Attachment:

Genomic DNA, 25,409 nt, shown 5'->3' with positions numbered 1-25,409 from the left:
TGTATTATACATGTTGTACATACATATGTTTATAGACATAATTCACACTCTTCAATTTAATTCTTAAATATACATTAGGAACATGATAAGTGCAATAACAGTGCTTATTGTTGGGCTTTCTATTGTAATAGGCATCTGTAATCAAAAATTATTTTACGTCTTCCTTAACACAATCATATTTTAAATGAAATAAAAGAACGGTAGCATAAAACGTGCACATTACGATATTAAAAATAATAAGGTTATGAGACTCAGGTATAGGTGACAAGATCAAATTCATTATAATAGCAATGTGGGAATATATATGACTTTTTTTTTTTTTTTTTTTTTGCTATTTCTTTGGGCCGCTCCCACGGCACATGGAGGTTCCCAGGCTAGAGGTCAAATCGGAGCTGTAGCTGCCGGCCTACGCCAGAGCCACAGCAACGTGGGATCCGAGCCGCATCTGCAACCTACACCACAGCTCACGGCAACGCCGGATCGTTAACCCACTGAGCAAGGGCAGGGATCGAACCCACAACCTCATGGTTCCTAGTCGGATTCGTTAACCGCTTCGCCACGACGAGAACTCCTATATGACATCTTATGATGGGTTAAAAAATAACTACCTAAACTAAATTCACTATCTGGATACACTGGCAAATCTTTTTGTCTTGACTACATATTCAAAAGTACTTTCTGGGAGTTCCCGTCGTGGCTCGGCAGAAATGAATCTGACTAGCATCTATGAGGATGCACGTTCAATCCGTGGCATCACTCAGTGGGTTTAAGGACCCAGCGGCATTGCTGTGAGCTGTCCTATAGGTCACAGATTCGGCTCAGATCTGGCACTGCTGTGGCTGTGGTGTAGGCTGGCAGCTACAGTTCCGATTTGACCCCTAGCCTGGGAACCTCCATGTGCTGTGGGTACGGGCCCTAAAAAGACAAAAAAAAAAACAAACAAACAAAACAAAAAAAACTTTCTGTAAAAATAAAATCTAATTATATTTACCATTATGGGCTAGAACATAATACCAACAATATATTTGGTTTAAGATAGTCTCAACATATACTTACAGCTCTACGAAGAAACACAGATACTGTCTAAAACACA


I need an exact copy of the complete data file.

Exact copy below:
Genomic DNA, 25,409 nt, shown 5'->3' with positions numbered 1-25,409 from the left:
TGTATTATACATGTTGTACATACATATGTTTATAGACATAATTCACACTCTTCAATTTAATTCTTAAATATACATTAGGAACATGATAAGTGCAATAACAGTGCTTATTGTTGGGCTTTCTATTGTAATAGGCATCTGTAATCAAAAATTATTTTACGTCTTCCTTAACACAATCATATTTTAAATGAAATAAAAGAACGGTAGCATAAAACGTGCACATTACGATATTAAAAATAATAAGGTTATGAGACTCAGGTATAGGTGACAAGATCAAATTCATTATAATAGCAATGTGGGAATATATATGACTTTTTTTTTTTTTTTTTTTTTGCTATTTCTTTGGGCCGCTCCCACGGCACATGGAGGTTCCCAGGCTAGAGGTCAAATCGGAGCTGTAGCTGCCGGCCTACGCCAGAGCCACAGCAACGTGGGATCCGAGCCGCATCTGCAACCTACACCACAGCTCACGGCAACGCCGGATCGTTAACCCACTGAGCAAGGGCAGGGATCGAACCCACAACCTCATGGTTCCTAGTCGGATTCGTTAACCGCTTCGCCACGACGAGAACTCCTATATGACATCTTATGATGGGTTAAAAAATAACTACCTAAACTAAATTCACTATCTGGATACACTGGCAAATCTTTTTGTCTTGACTACATATTCAAAAGTACTTTCTGGGAGTTCCCGTCGTGGCTCGGCAGAAATGAATCTGACTAGCATCTATGAGGATGCACGTTCAATCCGTGGCATCACTCAGTGGGTTTAAGGACCCAGCGGCATTGCTGTGAGCTGTCCTATAGGTCACAGATTCGGCTCAGATCTGGCACTGCTGTGGCTGTGGTGTAGGCTGGCAGCTACAGTTCCGATTTGACCCCTAGCCTGGGAACCTCCATGTGCTGTGGGTACGGGCCCTAAAAAGACAAAAAAAAAAACAAACAAACAAAACAAAAAAAACTTTCTGTAAAAATAAAATCTAATTATATTTACCATTATGGGCTAGAACATAATACCAACAATATATTTGGTTTAAGATAGTCTCAACATATACTTACAGCTCTACGAAGAAACACAGATACTGTCTAAAACACA